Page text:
The allowance would be awarded to people on the benefit system who have the skills and intentions of pursuing a life as an entrepreneur. The allowance’s reduced size ensures the state proceeds and that only motivated people make use of that option.

After more than two years, the entrepreneur should be able to receive his or her own wages through the newly established company.

It is vital that the entrepreneurial allowance is targeted at unemployed people who want to develop a sustainable business idea and have the courage and will to work as independents. Therefore, a tailored training and mentoring program will be offered with one or more competent business consultants, professional coaches and personal coaches who will continuously evaluate the business plan, economics, leadership, etc.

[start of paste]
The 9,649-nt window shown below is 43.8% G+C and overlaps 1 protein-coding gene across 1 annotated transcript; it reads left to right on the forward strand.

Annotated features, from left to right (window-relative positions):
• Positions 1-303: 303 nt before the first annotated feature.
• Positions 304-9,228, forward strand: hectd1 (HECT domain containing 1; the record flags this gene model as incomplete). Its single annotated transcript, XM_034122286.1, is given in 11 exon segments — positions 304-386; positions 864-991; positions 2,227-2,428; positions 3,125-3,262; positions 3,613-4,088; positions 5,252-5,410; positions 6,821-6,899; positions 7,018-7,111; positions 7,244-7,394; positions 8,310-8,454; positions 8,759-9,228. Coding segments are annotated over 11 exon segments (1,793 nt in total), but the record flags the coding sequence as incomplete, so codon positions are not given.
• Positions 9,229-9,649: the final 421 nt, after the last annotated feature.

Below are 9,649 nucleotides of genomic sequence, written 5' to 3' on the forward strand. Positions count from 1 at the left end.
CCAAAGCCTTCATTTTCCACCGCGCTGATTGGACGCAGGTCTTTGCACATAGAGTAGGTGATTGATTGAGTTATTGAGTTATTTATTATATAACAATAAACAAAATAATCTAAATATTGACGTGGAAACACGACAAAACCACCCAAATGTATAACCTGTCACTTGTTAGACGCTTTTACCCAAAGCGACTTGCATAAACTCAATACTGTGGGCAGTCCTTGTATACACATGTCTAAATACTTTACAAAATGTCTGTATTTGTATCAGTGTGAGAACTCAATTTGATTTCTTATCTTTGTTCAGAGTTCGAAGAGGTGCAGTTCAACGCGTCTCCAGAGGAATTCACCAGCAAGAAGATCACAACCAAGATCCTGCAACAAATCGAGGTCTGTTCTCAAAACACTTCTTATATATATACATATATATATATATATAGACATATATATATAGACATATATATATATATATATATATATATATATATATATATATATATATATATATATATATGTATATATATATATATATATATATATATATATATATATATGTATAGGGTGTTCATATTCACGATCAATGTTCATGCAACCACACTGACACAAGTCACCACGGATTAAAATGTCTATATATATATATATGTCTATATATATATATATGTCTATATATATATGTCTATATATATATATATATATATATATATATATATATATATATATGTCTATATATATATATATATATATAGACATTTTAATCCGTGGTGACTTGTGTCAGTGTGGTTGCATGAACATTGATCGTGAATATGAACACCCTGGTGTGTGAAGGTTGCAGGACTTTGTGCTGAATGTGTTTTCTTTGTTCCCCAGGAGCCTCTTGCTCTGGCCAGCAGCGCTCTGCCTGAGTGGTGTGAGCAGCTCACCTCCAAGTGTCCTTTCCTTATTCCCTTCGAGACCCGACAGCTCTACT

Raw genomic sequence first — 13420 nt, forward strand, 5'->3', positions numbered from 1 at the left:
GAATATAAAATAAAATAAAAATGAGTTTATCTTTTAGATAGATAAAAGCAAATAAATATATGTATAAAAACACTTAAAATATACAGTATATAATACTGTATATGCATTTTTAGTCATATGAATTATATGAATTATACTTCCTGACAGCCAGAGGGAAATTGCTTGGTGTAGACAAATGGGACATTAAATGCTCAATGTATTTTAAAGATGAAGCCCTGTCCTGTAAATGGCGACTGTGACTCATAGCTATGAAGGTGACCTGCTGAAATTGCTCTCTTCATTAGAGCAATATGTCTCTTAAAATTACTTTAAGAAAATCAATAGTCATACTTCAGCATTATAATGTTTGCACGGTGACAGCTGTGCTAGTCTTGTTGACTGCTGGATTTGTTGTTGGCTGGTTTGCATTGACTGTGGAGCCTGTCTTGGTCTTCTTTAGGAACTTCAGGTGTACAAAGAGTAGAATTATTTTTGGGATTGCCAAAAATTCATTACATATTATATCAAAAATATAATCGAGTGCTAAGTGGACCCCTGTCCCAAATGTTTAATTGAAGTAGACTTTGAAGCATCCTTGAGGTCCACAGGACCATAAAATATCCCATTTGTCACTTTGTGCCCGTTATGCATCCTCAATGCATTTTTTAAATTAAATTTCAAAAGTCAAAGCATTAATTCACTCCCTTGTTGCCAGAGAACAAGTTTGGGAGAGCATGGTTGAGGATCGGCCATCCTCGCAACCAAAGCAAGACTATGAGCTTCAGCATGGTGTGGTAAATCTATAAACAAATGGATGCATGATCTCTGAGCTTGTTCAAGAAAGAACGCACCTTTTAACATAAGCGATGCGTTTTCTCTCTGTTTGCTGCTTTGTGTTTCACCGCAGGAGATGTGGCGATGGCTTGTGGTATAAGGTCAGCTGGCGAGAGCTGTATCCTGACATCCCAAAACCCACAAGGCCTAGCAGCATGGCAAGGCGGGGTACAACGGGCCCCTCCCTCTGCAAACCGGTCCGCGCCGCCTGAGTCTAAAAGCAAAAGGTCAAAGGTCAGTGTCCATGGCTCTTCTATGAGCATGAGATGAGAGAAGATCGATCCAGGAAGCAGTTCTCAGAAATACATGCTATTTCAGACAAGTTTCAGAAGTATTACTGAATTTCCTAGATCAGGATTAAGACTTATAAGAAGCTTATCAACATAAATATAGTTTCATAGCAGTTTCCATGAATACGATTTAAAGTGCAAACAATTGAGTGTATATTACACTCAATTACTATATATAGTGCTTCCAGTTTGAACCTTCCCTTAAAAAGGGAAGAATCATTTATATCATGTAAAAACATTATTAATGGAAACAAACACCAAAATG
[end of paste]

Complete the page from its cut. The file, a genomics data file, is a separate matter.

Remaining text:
There will be continuous reporting back to the unemployment fund, which will evaluate the company each quarter. It is therefore vital that the entrepreneurial allowance is targeted so that at least 50 per cent of businesses survive.

Increased education, training and awareness of sustainable entrepreneurship

The Alternative suggests that primary and secondary schools and higher education increase entrepreneurial education under the title ‘from job taker to job creator’.

In studies from the Foundation for Entrepreneurship (figures from 2012/13), only 10.6% of the primary and lower secondary schools’ 700,000 students, 31.5% of the 270,000 upper secondary school students, and 10.9% of the 258,000 students in higher education have participated in education and specific activities within entrepreneurship. At The Alternative, we have the ambition that all Danish students during the course of their studies experience stimulating and creative teaching in the startup of businesses, projects and other initiatives.